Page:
Guest column: Fix, don’t expand, Georgia’s troubled private school tax credit program.

Hillel Y. Levin is an associate professor of law at the University of Georgia Law School. He teaches courses on administrative law, civil procedure, constitutional law and legislation.

In this essay, Levin discusses the tax credit for private school scholarships, which has been the subject of several AJC investigations. Here is one. Here is a blog on abuses in the program.

By Hillel Y. Levin

Five years ago, Georgia’s legislature enacted a program that gives taxpayers a tax credit for donating to student scholarship organizations (SSOs) affiliated with private schools.

The stated purpose of the program—to provide scholarships for underprivileged children to attend expensive private schools—is a worthy one. But this goal has been undermined by a lack of transparency and by aggressive efforts by some private schools to funnel SSO funds to middle- and even upper-class students. Indeed, there is scant evidence that any disadvantaged children have escaped poor public schools thanks to this program.

Worse, a recent investigative report by The Atlanta Journal Constitution indicates that the SSO system is rife with tax fraud. Still, some in the state legislature now propose to further expand the program from $50 to $100 million. This is exactly the wrong thing to do. Instead, the legislature should institute three modest reforms to make sure the program achieves its noble purpose.

First, the Legislature must demand honesty and transparency from SSOs and affiliated private schools. Reportedly, many parents and family members use the program to direct their scholarship money to cover their own children’s education, but current law, which requires SSOs and schools to report almost no information, makes it difficult to verify the extent and nature of this form of tax fraud. Likewise, the public has no access to other critical information about how SSOs work. For example, who donates to SSOs? Who receives scholarships? How are SSO administrators paid and incentivized?

Unfortunately, nearly everything we know about SSOs is based on woefully incomplete (and unverifiable) voluntary disclosures, second-hand accounts, and even recorded conversations with administrators that have been turned over to the media. Before we divert millions more from the public schools and other high-priority public programs, let’s shine some light on how this program actually works.

Second, students at private schools that receive public funds should be able to take the same kinds of standardized tests that are required for students in the public schools. Under current law, even as we have become more and more obsessed with measuring achievement in public schools through testing, literally nothing is demanded of the private schools that receive funding from SSOs. As a result, we have no way of evaluating whether the program actually improves educational outcomes in Georgia.

To be sure, standardized tests have all kinds of problems and limitations, and we can reasonably debate whether they are effective evaluative tools. But if we require them of public schools, then surely we should also require them of private schools that enjoy privileged status thanks to the SSO program.

At the very least, we can use such tests to determine how public school education compares to that offered by participating private schools. Testing would thus help us decide whether this method of providing for school choice is a good use of taxpayer funds.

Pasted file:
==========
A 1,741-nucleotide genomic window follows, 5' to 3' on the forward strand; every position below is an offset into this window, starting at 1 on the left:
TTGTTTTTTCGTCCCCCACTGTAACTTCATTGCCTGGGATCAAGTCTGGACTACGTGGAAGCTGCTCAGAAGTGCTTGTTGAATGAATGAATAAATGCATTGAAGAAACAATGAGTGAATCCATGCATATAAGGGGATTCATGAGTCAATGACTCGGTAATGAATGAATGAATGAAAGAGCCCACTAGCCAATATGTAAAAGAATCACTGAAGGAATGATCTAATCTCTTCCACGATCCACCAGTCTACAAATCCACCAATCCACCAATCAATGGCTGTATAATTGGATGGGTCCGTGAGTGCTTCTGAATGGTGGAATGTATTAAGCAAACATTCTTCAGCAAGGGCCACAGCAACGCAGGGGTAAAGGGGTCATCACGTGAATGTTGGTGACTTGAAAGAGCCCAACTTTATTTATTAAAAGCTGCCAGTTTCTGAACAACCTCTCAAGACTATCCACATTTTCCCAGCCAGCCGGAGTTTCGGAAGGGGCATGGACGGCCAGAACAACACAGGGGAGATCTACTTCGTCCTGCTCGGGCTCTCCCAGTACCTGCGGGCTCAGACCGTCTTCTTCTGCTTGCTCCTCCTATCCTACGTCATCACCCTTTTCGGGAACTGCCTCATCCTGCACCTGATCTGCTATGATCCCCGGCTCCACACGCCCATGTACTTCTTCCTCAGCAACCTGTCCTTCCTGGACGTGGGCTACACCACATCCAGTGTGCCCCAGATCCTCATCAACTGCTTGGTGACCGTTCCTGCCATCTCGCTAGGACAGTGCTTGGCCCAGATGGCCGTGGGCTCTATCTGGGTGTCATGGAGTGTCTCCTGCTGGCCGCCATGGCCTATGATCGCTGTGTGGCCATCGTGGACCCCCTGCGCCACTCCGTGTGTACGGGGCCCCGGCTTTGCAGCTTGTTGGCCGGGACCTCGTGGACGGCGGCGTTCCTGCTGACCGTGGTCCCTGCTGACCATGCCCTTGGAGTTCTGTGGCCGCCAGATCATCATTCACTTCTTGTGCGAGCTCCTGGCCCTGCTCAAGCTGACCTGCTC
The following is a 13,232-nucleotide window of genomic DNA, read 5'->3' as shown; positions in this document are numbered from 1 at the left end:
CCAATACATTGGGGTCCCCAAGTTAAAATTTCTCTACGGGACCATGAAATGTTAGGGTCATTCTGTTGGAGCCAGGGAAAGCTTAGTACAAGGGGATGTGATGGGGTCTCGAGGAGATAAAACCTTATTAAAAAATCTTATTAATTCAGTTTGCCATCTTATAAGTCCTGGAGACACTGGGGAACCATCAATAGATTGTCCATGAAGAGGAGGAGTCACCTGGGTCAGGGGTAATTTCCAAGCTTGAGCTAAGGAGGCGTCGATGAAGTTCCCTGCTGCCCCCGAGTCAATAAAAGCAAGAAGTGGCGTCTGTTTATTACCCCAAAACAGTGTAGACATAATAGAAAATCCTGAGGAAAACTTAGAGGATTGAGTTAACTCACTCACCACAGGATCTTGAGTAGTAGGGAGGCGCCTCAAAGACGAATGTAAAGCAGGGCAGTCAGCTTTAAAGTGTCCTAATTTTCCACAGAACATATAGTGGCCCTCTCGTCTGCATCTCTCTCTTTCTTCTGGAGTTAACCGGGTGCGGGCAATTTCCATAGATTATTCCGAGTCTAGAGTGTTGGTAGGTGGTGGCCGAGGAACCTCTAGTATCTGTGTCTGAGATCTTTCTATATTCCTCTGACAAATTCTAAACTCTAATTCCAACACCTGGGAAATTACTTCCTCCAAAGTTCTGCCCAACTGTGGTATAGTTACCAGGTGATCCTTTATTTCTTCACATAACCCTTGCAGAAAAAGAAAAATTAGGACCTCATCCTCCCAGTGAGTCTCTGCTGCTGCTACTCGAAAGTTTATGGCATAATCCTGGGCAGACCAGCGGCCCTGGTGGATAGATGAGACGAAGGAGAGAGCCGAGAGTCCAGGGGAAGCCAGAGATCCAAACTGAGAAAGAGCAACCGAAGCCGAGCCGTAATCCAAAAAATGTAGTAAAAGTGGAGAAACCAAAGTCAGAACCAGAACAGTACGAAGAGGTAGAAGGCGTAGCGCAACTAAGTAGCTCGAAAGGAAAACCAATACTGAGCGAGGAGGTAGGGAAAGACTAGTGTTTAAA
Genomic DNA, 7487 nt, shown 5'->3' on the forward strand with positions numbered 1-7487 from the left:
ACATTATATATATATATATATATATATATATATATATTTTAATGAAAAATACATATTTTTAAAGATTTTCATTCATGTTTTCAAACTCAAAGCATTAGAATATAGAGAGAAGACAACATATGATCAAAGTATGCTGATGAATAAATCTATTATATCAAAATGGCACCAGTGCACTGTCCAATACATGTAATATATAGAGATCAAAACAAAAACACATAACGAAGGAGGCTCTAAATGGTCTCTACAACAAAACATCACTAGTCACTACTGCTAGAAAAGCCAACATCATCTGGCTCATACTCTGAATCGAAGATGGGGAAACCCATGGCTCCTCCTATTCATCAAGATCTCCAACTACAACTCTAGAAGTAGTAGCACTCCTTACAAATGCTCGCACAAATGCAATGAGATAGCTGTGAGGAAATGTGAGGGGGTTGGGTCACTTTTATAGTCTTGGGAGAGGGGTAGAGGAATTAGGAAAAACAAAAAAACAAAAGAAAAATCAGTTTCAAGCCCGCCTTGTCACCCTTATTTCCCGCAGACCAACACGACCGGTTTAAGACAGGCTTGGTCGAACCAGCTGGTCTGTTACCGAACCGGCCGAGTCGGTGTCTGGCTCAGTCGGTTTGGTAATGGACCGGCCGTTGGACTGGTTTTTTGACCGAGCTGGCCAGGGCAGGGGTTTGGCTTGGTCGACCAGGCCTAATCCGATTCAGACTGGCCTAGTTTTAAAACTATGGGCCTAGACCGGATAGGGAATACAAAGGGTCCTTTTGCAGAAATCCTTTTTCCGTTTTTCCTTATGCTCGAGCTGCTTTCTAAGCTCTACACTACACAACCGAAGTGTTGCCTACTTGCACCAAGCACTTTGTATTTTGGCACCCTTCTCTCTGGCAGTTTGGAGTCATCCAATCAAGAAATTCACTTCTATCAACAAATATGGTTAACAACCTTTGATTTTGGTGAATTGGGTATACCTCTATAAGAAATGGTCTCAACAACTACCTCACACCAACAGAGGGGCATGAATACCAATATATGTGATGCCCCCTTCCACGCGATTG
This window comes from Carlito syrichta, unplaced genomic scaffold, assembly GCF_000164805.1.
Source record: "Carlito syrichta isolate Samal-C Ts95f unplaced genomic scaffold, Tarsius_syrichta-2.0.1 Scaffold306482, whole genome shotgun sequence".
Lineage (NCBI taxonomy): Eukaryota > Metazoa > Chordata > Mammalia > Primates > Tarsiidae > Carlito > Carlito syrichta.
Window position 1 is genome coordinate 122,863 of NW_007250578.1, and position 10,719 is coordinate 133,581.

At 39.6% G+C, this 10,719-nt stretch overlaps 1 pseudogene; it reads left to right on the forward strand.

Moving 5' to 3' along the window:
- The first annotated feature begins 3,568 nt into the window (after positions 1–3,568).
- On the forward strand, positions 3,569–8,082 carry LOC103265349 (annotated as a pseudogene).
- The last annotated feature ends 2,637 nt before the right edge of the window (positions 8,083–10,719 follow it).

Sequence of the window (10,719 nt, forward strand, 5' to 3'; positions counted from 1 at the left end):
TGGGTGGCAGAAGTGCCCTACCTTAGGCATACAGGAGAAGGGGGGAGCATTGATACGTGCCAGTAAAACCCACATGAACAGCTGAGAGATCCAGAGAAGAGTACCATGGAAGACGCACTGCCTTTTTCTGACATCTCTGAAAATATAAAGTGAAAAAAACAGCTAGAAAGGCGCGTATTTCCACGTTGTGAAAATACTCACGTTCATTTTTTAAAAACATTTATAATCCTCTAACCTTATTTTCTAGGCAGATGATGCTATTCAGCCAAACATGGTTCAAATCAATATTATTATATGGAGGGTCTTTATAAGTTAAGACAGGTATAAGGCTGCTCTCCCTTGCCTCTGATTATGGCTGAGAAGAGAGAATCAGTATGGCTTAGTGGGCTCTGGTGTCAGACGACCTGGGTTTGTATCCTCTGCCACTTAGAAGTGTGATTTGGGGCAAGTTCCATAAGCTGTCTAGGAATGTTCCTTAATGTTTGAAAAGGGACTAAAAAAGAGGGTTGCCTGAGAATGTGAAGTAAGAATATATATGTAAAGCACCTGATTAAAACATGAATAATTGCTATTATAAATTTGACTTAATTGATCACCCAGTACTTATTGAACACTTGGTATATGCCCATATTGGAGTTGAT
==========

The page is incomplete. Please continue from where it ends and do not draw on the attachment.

Finally, the Legislature should establish a means of ensuring that only needy kids are eligible for the scholarship. The tax credit program was sold as a way to help the underprivileged, but it doesn’t seem to be achieving that goal. Georgia, unlike other states with similar programs, does not limit the availability of scholarships based on need.

Thus, in Georgia, the wealthy are just as entitled to this scholarship funding as the poor. The most sensible approach to this problem would be to institute a graduated eligibility system. Under such a system, those with lower incomes would qualify for larger scholarships than those with higher incomes. For example, households earning up to 185 percent of the federal poverty level (approximately $43,000 in 2012 for a family of four) could be eligible for full tuition scholarships from SSOs.

In contrast, households earning 600 percent of the federal poverty level (approximately $138,000 for a family of the same size) would only be eligible to receive a small fraction of their tuition from SSOs; and higher earners would be ineligible altogether. Of course, reasonable people can disagree about where the cap should be set, and a healthy debate is warranted. But it is perverse to continue to allow the wealthiest taxpayers to use state funds that would otherwise go to public education and other programs that benefit all Georgians to fund their own children’s private school tuition.

These modest reforms would provide mechanisms of transparency, accountability, and evaluation, and would make sure the program serves its stated purpose rather than as a subsidy for the wealthy and a tax evasion tool.

This is a non-partisan issue; these are precisely the kinds of good-governance measures that all people of Georgia rightfully expect. Expanding the already-troubled tax credit program is fiscally imprudent and dishonest. Instead, let’s help the SSO program achieve its original purposes by making these simple changes.

–From Maureen Downey, for the AJC Get Schooled blog

14 comments Add your comment


March 7th, 2013
6:12 am

How many other laws has the General Assembly enacted that have this little transparency?

10:10 am

March 7th, 2013
7:44 am

In Maureen’s daily crusade against education reform, the day’s proxy, Mr. Levin, hints at some age-old anti-reform arguments: that the ruling (liberal) elites know better; that the “rich” or middle class (in this case) anyway don’t deserve their relative wealth or the right to determine how best to spend it; and that their children benefit undeservedly.

He darkly hints of wrongdoing while at the same time admitting such allegations have absolutely no foundation in fact.

By the bye, I wonder if he will share with us just where his own children have been schooled?


March 7th, 2013
8:49 am

I would add another stipulation for receiving scholarships. Parents and/or private schools should be required to prove that students came from a public school that is actually failing.